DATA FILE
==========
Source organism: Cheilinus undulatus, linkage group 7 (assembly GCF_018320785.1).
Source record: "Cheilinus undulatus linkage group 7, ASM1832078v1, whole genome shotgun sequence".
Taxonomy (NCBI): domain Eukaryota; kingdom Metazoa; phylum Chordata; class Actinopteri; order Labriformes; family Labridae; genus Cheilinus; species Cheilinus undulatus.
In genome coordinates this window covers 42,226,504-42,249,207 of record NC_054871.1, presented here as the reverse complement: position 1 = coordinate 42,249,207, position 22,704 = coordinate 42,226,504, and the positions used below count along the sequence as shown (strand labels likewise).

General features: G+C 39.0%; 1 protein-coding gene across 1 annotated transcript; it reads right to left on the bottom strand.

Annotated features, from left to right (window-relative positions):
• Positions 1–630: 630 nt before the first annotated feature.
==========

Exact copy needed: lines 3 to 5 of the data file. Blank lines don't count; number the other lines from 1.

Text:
Taxonomy (NCBI): domain Eukaryota; kingdom Metazoa; phylum Chordata; class Actinopteri; order Labriformes; family Labridae; genus Cheilinus; species Cheilinus undulatus.
In genome coordinates this window covers 42,226,504-42,249,207 of record NC_054871.1, presented here as the reverse complement: position 1 = coordinate 42,249,207, position 22,704 = coordinate 42,226,504, and the positions used below count along the sequence as shown (strand labels likewise).

General features: G+C 39.0%; 1 protein-coding gene across 1 annotated transcript; it reads right to left on the bottom strand.